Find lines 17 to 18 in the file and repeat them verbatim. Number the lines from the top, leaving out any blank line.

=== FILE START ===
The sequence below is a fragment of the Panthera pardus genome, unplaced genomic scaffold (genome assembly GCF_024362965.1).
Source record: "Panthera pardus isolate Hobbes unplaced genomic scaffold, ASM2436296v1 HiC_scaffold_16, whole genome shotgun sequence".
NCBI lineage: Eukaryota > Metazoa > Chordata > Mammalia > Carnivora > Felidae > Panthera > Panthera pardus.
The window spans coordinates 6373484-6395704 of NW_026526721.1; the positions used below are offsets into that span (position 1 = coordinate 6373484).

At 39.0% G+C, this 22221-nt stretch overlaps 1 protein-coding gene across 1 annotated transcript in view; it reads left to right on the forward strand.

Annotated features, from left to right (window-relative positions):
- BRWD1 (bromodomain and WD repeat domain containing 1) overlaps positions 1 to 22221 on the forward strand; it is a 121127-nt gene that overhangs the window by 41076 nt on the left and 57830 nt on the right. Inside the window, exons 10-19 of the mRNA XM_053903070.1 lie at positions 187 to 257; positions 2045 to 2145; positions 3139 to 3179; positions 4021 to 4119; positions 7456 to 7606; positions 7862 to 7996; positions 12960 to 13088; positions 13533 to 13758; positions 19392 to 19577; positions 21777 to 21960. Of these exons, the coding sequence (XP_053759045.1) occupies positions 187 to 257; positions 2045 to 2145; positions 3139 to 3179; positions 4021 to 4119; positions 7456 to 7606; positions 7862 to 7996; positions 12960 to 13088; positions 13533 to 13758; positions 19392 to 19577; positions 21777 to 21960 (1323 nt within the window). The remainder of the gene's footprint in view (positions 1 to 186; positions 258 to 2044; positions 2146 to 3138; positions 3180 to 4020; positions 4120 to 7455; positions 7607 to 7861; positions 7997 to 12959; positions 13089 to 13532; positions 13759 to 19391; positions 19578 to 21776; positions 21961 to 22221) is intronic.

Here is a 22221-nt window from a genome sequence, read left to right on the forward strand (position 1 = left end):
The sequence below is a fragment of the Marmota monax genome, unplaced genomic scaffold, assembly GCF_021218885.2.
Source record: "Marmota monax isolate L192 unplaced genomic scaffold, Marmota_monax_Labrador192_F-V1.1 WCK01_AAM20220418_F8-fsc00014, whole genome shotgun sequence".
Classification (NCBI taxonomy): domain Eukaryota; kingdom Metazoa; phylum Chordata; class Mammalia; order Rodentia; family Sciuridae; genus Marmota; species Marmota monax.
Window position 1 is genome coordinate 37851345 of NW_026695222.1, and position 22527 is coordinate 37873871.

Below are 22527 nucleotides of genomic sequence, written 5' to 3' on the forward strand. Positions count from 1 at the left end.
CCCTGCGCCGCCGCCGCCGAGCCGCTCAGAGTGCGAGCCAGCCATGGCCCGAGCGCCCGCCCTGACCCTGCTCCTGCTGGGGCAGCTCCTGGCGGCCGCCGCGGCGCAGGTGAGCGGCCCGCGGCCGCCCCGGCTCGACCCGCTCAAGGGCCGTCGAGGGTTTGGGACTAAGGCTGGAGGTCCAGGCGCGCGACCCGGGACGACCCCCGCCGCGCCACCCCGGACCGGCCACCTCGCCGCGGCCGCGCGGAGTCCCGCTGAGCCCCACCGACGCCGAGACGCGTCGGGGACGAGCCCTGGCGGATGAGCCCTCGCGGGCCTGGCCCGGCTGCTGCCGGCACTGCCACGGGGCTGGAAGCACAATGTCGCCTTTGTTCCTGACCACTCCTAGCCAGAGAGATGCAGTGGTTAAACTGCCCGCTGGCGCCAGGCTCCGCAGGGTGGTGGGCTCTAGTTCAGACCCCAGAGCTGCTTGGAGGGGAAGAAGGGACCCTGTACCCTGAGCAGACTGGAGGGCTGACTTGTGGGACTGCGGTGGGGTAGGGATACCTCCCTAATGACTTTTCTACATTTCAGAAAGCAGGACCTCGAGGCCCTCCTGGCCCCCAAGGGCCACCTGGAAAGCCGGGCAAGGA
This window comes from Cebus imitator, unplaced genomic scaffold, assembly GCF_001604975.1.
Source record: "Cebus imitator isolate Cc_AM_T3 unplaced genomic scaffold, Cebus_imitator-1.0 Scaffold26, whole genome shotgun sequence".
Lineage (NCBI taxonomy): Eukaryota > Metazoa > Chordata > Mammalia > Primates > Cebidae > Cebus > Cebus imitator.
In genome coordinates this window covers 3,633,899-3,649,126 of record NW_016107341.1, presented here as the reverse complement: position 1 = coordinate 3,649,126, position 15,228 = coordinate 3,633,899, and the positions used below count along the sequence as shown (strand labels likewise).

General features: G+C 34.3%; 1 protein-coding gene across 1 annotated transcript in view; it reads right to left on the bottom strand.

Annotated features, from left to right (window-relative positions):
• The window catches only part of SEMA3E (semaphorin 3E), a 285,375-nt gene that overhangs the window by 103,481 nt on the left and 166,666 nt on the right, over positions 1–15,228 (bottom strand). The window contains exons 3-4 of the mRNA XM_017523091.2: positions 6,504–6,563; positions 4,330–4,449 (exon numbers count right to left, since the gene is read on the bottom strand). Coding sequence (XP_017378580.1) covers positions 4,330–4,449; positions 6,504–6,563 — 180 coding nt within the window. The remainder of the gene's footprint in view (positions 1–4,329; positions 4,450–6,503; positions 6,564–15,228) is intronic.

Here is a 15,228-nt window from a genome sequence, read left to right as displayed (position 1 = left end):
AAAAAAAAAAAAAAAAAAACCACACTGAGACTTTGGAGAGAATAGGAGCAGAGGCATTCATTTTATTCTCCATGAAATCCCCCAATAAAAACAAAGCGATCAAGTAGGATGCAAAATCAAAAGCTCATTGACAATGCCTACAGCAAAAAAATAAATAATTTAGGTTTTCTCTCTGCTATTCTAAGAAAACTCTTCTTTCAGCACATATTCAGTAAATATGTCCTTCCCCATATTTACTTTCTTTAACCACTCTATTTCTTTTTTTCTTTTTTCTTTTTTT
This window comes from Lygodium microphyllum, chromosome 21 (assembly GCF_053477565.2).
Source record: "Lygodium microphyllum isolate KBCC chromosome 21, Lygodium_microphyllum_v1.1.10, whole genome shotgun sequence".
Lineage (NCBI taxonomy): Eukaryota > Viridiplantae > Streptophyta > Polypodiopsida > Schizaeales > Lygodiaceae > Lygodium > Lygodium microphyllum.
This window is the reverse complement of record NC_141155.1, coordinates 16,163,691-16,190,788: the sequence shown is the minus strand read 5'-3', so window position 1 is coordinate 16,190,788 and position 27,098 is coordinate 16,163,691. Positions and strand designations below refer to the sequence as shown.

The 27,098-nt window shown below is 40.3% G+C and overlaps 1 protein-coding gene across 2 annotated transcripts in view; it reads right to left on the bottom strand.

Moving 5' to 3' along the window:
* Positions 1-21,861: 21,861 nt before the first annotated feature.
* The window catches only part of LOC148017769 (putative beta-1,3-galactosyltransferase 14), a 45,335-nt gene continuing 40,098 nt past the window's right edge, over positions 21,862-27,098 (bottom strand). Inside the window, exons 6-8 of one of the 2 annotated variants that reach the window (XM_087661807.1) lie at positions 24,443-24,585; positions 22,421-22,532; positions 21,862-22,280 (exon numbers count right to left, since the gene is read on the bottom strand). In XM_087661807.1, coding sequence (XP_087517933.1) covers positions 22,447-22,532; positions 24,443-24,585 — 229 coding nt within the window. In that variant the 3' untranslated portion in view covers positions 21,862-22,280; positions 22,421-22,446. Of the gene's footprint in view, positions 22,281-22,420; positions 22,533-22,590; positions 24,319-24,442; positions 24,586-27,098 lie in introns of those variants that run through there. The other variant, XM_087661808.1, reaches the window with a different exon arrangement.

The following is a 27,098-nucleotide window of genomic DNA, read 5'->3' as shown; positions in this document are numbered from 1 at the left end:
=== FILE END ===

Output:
Lineage (NCBI taxonomy): Eukaryota > Metazoa > Chordata > Mammalia > Primates > Cebidae > Cebus > Cebus imitator.
In genome coordinates this window covers 3,633,899-3,649,126 of record NW_016107341.1, presented here as the reverse complement: position 1 = coordinate 3,649,126, position 15,228 = coordinate 3,633,899, and the positions used below count along the sequence as shown (strand labels likewise).